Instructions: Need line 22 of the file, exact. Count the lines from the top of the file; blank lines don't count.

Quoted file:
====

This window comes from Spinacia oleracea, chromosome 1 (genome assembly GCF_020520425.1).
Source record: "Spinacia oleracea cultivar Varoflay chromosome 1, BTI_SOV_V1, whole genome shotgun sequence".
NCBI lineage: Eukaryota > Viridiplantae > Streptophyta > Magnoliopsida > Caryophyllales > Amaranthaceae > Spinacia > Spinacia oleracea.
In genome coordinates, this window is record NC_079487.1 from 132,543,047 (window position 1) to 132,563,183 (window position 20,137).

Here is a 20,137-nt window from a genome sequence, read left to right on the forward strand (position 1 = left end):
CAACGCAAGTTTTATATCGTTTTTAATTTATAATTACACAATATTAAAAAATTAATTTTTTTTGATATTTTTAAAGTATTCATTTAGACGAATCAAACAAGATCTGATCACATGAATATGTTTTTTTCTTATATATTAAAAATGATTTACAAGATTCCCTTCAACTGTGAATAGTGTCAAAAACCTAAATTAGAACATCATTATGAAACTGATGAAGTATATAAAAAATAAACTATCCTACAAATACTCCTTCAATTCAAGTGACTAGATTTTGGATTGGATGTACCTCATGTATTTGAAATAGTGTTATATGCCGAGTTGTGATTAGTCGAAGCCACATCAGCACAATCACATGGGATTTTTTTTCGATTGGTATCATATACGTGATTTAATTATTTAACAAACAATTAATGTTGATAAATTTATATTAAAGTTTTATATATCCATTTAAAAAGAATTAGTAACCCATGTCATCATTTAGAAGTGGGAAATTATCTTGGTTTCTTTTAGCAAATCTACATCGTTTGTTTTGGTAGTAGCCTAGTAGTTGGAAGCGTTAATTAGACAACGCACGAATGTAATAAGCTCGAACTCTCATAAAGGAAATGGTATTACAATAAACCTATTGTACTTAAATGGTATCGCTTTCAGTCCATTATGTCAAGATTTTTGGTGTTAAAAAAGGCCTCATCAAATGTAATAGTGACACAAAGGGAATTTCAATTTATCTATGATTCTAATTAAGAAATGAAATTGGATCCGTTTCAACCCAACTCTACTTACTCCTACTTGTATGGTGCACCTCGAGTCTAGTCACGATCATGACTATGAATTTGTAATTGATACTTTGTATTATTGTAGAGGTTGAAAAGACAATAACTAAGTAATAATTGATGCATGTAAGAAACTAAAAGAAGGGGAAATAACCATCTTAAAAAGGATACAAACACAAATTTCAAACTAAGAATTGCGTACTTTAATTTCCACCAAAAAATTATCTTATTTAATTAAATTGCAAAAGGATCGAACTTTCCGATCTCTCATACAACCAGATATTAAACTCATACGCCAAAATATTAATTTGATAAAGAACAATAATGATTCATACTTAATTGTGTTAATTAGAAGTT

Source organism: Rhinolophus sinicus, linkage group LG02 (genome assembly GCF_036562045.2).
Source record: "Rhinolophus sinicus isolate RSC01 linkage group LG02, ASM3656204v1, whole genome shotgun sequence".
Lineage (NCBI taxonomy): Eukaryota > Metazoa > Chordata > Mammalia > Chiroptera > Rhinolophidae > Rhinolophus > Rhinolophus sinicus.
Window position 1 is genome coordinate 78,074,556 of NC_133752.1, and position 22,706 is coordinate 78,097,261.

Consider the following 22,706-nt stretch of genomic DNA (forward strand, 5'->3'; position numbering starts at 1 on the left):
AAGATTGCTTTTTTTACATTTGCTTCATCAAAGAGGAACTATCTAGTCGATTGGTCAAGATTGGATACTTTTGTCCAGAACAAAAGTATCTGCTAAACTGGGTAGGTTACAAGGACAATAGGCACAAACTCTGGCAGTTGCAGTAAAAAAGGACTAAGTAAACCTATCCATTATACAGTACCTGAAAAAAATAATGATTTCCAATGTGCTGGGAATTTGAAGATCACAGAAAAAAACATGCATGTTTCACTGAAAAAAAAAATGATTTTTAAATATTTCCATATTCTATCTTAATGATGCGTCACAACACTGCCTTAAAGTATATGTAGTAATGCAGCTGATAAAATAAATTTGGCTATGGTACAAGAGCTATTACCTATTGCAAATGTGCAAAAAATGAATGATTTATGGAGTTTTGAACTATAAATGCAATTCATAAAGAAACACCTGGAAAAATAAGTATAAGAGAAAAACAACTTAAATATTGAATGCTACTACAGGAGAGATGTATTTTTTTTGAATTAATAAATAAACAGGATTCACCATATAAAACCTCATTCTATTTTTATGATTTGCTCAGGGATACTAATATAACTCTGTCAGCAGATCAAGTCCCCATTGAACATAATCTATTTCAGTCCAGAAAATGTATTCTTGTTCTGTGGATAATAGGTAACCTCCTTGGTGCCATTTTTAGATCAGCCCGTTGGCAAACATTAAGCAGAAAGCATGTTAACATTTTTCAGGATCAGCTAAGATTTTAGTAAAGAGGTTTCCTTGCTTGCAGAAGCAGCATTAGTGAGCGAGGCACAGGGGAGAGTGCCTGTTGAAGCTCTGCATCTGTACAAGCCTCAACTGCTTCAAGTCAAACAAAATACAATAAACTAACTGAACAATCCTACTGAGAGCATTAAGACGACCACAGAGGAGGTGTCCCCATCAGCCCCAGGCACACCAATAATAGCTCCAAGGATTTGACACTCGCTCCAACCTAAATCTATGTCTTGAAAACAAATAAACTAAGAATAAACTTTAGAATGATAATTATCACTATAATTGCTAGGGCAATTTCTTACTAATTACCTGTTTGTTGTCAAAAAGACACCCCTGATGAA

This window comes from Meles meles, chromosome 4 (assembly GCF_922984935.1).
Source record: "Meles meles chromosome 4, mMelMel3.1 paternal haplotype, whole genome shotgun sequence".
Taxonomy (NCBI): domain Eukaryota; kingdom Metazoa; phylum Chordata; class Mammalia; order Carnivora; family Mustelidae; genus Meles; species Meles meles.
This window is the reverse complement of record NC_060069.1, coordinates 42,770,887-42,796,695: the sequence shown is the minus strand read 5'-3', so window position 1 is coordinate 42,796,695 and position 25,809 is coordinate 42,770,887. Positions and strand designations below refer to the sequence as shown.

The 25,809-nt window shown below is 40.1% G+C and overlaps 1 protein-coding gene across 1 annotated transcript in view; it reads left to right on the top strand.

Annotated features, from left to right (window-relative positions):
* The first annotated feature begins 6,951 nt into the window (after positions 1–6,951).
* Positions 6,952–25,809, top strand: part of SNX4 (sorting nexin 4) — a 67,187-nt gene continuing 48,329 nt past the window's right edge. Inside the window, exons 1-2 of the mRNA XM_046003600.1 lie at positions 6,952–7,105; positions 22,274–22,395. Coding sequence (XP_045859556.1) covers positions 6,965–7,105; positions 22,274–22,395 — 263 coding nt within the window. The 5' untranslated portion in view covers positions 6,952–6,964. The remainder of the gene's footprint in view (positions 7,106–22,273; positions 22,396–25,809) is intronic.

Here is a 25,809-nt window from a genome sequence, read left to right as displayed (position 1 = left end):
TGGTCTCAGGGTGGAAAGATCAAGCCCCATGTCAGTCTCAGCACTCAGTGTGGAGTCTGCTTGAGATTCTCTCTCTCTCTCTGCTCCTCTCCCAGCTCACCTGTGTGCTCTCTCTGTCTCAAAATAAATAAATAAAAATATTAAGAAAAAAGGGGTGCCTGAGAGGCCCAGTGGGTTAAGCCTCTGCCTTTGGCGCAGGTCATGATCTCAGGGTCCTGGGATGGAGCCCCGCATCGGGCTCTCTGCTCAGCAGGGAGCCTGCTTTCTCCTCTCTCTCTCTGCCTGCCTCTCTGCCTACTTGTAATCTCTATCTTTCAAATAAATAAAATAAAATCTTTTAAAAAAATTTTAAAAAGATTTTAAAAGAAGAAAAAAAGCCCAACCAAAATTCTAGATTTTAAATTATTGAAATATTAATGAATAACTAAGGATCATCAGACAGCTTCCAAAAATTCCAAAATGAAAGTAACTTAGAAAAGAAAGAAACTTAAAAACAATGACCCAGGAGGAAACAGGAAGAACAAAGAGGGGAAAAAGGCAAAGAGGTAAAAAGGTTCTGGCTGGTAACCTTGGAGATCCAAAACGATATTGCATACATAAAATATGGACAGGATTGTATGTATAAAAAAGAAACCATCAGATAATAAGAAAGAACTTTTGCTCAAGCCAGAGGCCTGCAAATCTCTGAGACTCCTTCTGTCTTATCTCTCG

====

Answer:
TGGTCTCAGGGTGGAAAGATCAAGCCCCATGTCAGTCTCAGCACTCAGTGTGGAGTCTGCTTGAGATTCTCTCTCTCTCTCTGCTCCTCTCCCAGCTCACCTGTGTGCTCTCTCTGTCTCAAAATAAATAAATAAAAATATTAAGAAAAAAGGGGTGCCTGAGAGGCCCAGTGGGTTAAGCCTCTGCCTTTGGCGCAGGTCATGATCTCAGGGTCCTGGGATGGAGCCCCGCATCGGGCTCTCTGCTCAGCAGGGAGCCTGCTTTCTCCTCTCTCTCTCTGCCTGCCTCTCTGCCTACTTGTAATCTCTATCTTTCAAATAAATAAAATAAAATCTTTTAAAAAAATTTTAAAAAGATTTTAAAAGAAGAAAAAAAGCCCAACCAAAATTCTAGATTTTAAATTATTGAAATATTAATGAATAACTAAGGATCATCAGACAGCTTCCAAAAATTCCAAAATGAAAGTAACTTAGAAAAGAAAGAAACTTAAAAACAATGACCCAGGAGGAAACAGGAAGAACAAAGAGGGGAAAAAGGCAAAGAGGTAAAAAGGTTCTGGCTGGTAACCTTGGAGATCCAAAACGATATTGCATACATAAAATATGGACAGGATTGTATGTATAAAAAAGAAACCATCAGATAATAAGAAAGAACTTTTGCTCAAGCCAGAGGCCTGCAAATCTCTGAGACTCCTTCTGTCTTATCTCTCG